6th February 2023
Service charge liability is one of the most contentious aspects of the landlord and tenant relationship. One common leasehold provision, in particular, frequently gives rise to dispute. That is, where the lease provides that a certificated service charge sum demanded by the landlord is “conclusive”, but the tenant considers that the sum claimed is excessive. In those circumstances, is the tenant required to pay a sum which might not be properly due, or should it withhold payment and risk being sued for service charge debt, plus interest, plus costs?
The Supreme Court answered that question recently, in Sara & Hossein Asset Holdings Ltd v Blacks Outdoor Retail Ltd .
The case will be of interest to landlords and tenants, property managers, surveyors and other real estate professionals.
As mentioned above, the case concerned the relatively common provision that the landlord was to provide a certificated demand as to service charge payable by the tenant, and that this was to be “conclusive” in the absence of “manifest or mathematical error or fraud”.
The landlord argued that the clause meant that its landlord’s certificate is conclusive as to what the tenant must pay, except only if there is a manifest error, a mathematical error or fraud. The landlord therefore sought to rely upon the wording of the lease to adopt a ‘pay now, argue never’ approach. The tenant argued that the clause meant that the certificate was conclusive that the landlord had incurred the costs, but that it was not conclusive as to whether a proportion of them was properly payable by the tenant. The tenant’s ‘argue now, pay later’ approach would enable it to withhold payment pending completion of the mechanism, within the lease, for service charge dispute resolution.
The Supreme Court didn’t agree with either party. It concluded that the clause meant:
The Supreme Court’s majority decision represents a commercial solution to one of the most common of service charge disputes. The judgment seeks to balance the interests of the landlord and tenant, and to provide a workable application of otherwise potentially conflicting lease provisions . It gives meaning to a clause (that, of course, the tenant had accepted on completion of the lease), ensuring that the landlord isn’t out of pocket in relation to sums it had already incurred, but it also allows the tenant to raise a subsequent service charge challenge.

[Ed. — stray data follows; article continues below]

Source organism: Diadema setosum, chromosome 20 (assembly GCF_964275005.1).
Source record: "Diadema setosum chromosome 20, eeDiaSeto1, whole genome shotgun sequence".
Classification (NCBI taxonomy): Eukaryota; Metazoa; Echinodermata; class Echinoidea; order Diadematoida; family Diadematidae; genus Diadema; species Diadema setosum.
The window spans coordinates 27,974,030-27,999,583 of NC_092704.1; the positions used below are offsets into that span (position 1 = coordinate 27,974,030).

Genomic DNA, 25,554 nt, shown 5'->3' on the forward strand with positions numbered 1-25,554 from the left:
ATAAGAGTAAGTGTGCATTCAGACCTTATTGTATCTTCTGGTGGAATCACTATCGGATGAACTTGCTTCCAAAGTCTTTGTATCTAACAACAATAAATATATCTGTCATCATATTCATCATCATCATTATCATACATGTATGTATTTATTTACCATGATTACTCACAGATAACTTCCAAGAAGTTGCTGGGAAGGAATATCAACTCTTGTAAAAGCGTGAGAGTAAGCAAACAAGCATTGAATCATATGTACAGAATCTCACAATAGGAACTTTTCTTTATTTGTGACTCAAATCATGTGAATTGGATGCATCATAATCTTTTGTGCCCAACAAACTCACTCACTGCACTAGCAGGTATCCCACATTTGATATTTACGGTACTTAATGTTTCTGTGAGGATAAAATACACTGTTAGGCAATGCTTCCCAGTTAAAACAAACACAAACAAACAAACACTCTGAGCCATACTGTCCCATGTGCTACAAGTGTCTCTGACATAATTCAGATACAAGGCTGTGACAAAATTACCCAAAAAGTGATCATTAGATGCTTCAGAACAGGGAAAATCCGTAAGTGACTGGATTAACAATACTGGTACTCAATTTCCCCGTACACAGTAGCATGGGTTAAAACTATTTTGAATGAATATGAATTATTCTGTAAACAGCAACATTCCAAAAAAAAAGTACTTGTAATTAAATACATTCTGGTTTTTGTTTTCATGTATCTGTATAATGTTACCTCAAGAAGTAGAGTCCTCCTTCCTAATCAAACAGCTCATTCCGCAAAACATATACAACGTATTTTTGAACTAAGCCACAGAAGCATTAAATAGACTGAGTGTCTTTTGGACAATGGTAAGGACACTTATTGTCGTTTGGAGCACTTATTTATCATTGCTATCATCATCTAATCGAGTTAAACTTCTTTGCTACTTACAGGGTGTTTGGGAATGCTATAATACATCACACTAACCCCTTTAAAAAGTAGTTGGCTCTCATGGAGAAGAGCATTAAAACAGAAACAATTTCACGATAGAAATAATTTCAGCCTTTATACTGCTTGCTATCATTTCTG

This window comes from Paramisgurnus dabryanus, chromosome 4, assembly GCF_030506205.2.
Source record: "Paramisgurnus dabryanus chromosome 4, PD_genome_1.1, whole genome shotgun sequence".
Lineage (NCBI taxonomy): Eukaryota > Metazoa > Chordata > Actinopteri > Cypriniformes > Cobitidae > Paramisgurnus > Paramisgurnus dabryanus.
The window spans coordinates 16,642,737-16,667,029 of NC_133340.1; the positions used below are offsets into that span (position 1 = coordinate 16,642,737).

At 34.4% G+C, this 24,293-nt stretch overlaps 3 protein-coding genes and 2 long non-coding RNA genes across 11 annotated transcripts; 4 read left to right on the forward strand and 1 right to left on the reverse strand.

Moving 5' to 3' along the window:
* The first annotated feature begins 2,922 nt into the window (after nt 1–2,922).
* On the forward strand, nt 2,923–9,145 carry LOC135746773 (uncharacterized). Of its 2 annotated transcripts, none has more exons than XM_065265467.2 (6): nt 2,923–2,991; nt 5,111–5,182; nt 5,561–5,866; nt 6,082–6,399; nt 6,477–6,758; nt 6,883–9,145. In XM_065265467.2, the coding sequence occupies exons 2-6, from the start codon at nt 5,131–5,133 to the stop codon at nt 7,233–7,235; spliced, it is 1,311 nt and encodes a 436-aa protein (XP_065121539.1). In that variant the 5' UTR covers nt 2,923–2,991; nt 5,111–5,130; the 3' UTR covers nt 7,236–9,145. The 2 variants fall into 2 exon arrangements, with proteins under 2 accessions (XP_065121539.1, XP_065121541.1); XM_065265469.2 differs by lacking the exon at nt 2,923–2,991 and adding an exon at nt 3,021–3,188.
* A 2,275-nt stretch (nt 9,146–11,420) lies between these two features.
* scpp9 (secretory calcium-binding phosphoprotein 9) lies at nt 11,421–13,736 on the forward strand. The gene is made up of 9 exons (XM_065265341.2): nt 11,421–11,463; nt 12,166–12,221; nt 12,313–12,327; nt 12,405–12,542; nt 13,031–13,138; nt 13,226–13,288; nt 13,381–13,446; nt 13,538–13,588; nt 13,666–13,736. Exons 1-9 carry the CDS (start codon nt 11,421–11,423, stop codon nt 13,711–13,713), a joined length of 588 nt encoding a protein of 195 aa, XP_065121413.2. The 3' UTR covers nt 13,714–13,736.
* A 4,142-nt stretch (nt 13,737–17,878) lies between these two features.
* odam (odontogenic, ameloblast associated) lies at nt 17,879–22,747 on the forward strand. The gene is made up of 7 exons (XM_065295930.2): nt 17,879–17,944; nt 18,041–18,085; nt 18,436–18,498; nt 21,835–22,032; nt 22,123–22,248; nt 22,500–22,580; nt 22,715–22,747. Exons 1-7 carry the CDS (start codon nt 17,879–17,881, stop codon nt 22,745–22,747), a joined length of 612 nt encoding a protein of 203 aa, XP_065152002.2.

The court did not like the idea that, under the landlord’s case, the landlord would have been the judge in its own cause, having sole authority on whether service charge sums were reasonable or properly due. However, somewhat controversially, and as the dissenting judgment notes, the ‘pay now, argue later’ solution is arguably an “imaginative creation”  in the majority decision. It is an approach that the parties could have agreed expressly in the wording of the lease, but actually did not.
As to the practical effects of this case, there is the clear and obvious cash-flow benefit for landlords, as tenants will no longer be able to justify withholding payment of service charge sums which have been conclusively certified and demanded in accordance with lease provisions. An indirect benefit for landlords is that, when faced with the decision to issue service charge challenge proceedings, and the elements of litigation- and cost- risk that that entails, tenants are now more likely to embark upon service charge disputes only in the strongest of arguable cases.
Following Sara & Hossein v Blacks, landlords will need to use much more explicit language than the common wording which was the subject of this case if they want to achieve the ‘pay now, argue never’ position. That may be quite difficult to do, and will depend heavily on the parties’ respective bargaining positions, as this majority judgment is likely to be seen as the accepted, reasonable position. Tenants seeking to obtain/maintain rights to dispute service charge items will be able to point to this decision to assist their lease negotiations.
Walker Morris’ Real Estate Litigation specialists are experienced and expert in all aspects of commercial service charge disputes. Whether in relation to pre-emptive, strategic risk management, or in relation to the management and resolution of a service charge dispute that has already arisen, Walker Morris will be able to provide tailored advice and assistance on service charge rights and liabilities. Please contact Lewis, who will be very happy to help.
  UKSC 2
 that is, the conclusive certification/demand process on the one hand, and the service charge dispute resolution mechanism on the other
 ibid para 71